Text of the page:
Not one of these words can form a term by itself; that
is, not one of them can be either subject, predicate, or copula, so long as it stands alone. No one says wisely is good, from is black, man is wisely.
For the present this is sufficient. As we proceed we shall read of Nouns, Pronouns, Verbs, Adverbs, and the socalled Parts of Speech. When we do this, it will only be necessary to remember that the Part of Speech to which a word belongs is determined by the place that it takes in the structure of a Proposition. For instance,—words that can by themselves constitute terms are either Nouns or Pronouns; words that can constitute both predicates and copulas, Verbs; words which can constitute but parts, or fractions of terms, Adverbs, Prepositions, and the like.
§ 59. NAMES.
There are more than a million of persons in London, and each of these has a name. There are more than ten thousand towns and villages in England, and each of these has one also. There are more than fifty racehorses at Newmarket, no one of which is without its name.
Of the persons, then, in London, of towns and villages in England, and of the racehorses at Newmarket, every individual has its own designation: John-Hammersmith— Eclipse, &c., &c. And as the number of other persons, other towns and villages, and other racehorses, is great, the number of names, in England only, becomes enormous. There is more than a million for the Londoners only. Yet London and Newmarket are only parts of England, and England only a part of the world in general. Persons, too, and towns, villages, and racehorses are mere fractions of the whole collection of the innumerable somethings,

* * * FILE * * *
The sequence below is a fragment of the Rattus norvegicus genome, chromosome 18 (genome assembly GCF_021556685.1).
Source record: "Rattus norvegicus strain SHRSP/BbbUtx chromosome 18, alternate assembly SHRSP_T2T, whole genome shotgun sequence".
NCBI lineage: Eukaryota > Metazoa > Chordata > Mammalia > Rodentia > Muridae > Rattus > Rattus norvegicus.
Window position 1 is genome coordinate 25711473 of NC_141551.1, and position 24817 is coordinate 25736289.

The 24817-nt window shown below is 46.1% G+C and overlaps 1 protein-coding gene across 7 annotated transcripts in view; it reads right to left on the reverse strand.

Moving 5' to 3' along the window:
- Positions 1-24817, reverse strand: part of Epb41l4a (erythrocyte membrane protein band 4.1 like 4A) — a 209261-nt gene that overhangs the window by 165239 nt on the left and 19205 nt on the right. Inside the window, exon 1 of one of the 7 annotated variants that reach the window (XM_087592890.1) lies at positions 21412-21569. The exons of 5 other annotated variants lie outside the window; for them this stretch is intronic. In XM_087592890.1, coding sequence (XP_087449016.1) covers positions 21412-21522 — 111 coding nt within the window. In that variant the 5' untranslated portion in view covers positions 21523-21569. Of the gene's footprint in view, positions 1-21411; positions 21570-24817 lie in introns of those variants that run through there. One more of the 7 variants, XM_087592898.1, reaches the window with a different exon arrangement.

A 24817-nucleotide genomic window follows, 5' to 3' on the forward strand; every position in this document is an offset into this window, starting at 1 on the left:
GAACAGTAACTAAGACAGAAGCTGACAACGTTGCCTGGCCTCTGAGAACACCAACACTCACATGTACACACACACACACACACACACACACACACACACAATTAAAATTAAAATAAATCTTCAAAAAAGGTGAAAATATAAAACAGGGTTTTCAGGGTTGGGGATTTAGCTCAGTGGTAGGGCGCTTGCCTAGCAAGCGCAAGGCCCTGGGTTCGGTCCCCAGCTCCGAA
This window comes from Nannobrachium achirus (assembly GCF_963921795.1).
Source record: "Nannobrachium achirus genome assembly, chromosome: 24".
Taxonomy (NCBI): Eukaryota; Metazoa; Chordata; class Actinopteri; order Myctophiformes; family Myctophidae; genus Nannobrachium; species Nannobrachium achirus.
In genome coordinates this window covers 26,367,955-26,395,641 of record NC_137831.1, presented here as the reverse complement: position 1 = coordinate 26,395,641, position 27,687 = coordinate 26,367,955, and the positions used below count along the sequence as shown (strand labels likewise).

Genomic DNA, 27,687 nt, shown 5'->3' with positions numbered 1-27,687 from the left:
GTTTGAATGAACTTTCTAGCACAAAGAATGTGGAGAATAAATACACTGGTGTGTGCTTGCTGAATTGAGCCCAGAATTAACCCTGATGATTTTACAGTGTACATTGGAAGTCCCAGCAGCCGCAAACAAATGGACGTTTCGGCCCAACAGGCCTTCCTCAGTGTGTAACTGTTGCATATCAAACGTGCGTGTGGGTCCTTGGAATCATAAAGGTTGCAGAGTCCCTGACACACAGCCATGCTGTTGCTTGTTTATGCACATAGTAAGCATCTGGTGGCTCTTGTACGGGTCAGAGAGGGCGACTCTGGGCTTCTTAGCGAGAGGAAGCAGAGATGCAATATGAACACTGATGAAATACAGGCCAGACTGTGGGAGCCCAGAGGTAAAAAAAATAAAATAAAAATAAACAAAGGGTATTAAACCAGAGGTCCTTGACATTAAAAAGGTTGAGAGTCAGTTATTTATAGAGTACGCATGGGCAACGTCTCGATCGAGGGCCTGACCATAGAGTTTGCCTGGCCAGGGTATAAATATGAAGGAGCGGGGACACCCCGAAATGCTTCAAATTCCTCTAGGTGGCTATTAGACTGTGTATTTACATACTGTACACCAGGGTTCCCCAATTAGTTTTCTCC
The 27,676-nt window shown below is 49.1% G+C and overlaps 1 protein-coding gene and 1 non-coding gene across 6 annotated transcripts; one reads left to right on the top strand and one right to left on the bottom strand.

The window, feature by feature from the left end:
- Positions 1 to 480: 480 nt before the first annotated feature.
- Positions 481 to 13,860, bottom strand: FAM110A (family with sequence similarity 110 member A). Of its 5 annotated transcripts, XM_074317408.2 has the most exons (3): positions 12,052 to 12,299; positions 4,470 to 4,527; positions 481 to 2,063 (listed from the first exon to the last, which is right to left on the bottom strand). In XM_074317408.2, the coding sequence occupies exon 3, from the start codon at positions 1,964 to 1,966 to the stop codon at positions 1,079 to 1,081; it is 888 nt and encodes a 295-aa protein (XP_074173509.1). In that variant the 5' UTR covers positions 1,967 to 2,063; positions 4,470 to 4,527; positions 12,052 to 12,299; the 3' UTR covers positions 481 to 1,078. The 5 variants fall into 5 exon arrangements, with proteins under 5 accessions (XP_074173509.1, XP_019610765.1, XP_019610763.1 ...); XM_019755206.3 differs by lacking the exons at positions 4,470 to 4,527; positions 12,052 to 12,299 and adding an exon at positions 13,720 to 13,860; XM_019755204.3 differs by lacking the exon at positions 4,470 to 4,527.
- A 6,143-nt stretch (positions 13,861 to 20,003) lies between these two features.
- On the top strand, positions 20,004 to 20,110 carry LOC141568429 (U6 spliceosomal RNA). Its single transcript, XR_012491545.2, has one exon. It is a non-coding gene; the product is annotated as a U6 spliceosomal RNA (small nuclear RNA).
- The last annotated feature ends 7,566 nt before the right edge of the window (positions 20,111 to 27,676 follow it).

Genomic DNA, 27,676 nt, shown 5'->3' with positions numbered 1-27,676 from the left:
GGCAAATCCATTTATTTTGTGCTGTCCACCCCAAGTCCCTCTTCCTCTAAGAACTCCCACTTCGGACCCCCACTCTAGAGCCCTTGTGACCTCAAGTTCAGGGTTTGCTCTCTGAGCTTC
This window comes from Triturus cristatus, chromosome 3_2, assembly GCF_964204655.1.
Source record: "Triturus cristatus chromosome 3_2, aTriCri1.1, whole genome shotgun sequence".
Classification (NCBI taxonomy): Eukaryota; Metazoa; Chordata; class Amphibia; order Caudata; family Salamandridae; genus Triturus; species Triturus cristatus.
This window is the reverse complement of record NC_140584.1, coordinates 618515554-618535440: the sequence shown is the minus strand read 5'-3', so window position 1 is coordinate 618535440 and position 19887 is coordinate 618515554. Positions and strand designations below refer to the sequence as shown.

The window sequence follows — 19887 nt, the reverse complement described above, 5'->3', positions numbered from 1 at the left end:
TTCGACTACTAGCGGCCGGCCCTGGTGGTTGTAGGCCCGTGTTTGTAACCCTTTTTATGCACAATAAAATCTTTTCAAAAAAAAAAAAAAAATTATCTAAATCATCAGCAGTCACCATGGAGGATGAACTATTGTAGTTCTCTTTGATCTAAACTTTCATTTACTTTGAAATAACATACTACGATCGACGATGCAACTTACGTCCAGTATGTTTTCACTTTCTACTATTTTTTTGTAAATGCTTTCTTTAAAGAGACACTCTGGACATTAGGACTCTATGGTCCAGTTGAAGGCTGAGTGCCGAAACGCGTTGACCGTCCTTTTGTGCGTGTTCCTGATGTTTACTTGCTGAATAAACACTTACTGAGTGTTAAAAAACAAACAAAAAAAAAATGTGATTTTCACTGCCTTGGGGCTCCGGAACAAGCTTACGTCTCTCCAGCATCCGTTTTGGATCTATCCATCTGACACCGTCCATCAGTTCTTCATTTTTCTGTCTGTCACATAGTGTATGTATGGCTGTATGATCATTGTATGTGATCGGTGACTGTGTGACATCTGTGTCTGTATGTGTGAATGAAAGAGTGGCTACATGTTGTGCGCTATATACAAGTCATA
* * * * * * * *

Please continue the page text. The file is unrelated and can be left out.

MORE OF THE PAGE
Have all these names? They have not names in
real or imaginary, of the universe. They have and they have not. the way that the persons of London, the towns and villages of England, and the racehorses of Newmarket have. They have not names like Thomas, Hammersmith, or Eclipse.
Nevertheless they have all names.
The million of Johns,
Thomases, Janes, and Marys, that occupy London are all persons, men, women, boys, girls, children, as the case may be. The numerous Hammersmiths, Londons, Newmarkets, &c., are all places, towns, villages, hamlets, &c., as the case may be. The fifty Eclipses, &c., at Newmarket, are all horses, mares, &c., as the case may be. The Hammersmiths, &c., constitute part of an indefinite collection of individual places, towns, or villages; the word place, town, village, being names for the class or collection thus constituted. The Eclipses, &c., of Newmarket constitute part of an indefinite collection of individual horses, the word horse being a name for the class to which these Eclipses, &c., belong. This leads us to a great twofold division of all names whatsoever.
§ 60. Names are either Individual or Common.
An Individual name is one which denotes a single object and no more. A Common name is one which denotes a whole class of objects.
Thomas is a single and particular individual of the class called man: Julius Cæsar, a single or particular individual of the class called conquerors. Or it may be that we look upon him rather as a hero. In that case he is an individual of the class of heroes. Whether, however, he be a conqueror, a hero, or a man, he is still Julius Cæsar; for this is what he is as an individual, irrespective of the particular class under which it may please the speaker to place him, and independent of any class at all.
Examples of this sort may be given ad infinitum. The main point, however to be remarked, remembered, and reflected on is the following:-Common names apply to things of which there may be more than one. Individual names apply to things of which there is one and no more. There are many towns, but there is only one London; many men, but only one Thomas; many conquerors, but only one Julius Cæsar.